Cherokee Nation Recommends 186 Patients Be Tested For HIV And Hep C
TAHLEQUAH, Oklahoma - The Cherokee Nation confirms nearly 200 patients have been identified to be tested after a "nurse used the same vial of medication and syringe to inject more than one IV bag."
So far, the tribe says 64 patients at WW Hastings Hospital have received their test results, and none have shown any exposure.
An employee at the hospital says she is one of those patients asked to get tested for HIV and Hepatitis C.
She says she's had two hand surgeries at Hastings one February of this year, and the other in November of last year.
"I was tested and it came back negative, but I was told I would need to, of course, come back and be tested again in around six months," said the employee.
She spoke with us anonymously, in fear of retaliation at work.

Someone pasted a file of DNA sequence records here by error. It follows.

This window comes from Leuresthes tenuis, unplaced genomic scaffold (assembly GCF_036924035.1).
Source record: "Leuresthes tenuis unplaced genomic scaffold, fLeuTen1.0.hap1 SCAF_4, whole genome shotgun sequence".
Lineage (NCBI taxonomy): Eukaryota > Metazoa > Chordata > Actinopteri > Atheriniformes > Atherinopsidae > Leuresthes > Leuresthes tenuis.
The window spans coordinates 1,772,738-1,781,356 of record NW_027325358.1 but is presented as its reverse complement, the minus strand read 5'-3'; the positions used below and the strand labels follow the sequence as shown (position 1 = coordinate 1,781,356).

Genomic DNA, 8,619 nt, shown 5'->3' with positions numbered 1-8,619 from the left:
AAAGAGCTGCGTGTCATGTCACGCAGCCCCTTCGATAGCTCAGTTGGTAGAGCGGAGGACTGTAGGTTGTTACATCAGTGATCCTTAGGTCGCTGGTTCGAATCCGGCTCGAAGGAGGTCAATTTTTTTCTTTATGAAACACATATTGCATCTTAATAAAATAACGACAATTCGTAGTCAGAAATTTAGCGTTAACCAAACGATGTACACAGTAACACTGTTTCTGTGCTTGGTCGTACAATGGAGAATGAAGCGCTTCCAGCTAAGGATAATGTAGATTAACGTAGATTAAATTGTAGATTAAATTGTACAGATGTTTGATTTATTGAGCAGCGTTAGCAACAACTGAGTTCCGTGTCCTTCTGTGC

"It's extremely mind-boggling to even believe that because everyone that I have worked around is extremely professional, extremely careful."
In an email, a spokesperson for the Cherokee Nation said the 186 patients identified for testing were never directly in contact with any needle, adding:
"In all instances, medication was administered into an IV bag (or tubing). The likelihood of bloodborne pathogens traveling up the lines into an IV bag or IV tubing to cause cross contamination from using the same syringe is extremely remote."
The employee we spoke with says she's most upset about how she was notified when she got a call about three weeks ago.
"She finally told me that my name, along with some others, had been put into a 'proverbial bucket,' as she called it, of people who may have been exposed to Hep C, HIV, due to a lapse of protocol at Hastings Hospital," she said.
The Cherokee Nation has not provided a timeline of how long the "lapse in protocol" lasted.